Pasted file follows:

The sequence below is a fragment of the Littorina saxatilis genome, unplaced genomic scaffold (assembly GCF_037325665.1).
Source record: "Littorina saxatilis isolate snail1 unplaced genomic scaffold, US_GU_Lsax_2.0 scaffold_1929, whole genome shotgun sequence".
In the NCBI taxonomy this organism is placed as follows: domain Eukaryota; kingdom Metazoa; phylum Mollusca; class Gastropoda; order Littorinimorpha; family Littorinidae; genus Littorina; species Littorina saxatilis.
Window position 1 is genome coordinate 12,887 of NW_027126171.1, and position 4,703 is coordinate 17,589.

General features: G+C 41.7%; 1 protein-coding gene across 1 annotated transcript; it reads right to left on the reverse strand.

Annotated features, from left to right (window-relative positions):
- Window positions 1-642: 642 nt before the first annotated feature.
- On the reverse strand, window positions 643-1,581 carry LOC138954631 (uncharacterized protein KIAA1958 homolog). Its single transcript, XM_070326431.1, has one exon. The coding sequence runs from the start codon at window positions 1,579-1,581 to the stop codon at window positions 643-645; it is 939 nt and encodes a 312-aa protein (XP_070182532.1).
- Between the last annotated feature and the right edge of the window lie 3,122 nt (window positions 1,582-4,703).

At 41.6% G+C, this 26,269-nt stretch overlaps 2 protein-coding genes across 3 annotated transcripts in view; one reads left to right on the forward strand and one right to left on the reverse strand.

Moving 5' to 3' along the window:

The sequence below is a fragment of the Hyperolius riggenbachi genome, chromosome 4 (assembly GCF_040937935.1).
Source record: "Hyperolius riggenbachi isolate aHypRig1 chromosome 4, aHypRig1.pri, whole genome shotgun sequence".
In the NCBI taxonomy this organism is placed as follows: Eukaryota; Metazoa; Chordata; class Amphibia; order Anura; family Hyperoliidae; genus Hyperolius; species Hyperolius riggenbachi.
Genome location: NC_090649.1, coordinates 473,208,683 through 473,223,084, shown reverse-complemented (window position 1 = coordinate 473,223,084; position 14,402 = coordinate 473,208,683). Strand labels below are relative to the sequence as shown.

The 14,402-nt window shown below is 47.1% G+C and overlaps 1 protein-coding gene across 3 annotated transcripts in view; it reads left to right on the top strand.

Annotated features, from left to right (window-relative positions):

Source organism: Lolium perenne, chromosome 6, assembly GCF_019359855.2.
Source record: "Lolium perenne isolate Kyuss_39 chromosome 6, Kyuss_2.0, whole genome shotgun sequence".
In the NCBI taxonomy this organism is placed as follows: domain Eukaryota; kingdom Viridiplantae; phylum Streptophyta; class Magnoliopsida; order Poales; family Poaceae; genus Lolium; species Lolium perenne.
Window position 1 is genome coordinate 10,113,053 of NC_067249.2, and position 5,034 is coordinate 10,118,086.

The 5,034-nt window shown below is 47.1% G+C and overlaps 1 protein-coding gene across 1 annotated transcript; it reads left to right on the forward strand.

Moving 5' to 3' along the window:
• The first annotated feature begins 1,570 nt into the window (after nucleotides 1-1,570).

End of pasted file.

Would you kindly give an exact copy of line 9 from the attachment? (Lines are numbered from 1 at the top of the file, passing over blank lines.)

- Between the last annotated feature and the right edge of the window lie 3,122 nt (window positions 1,582-4,703).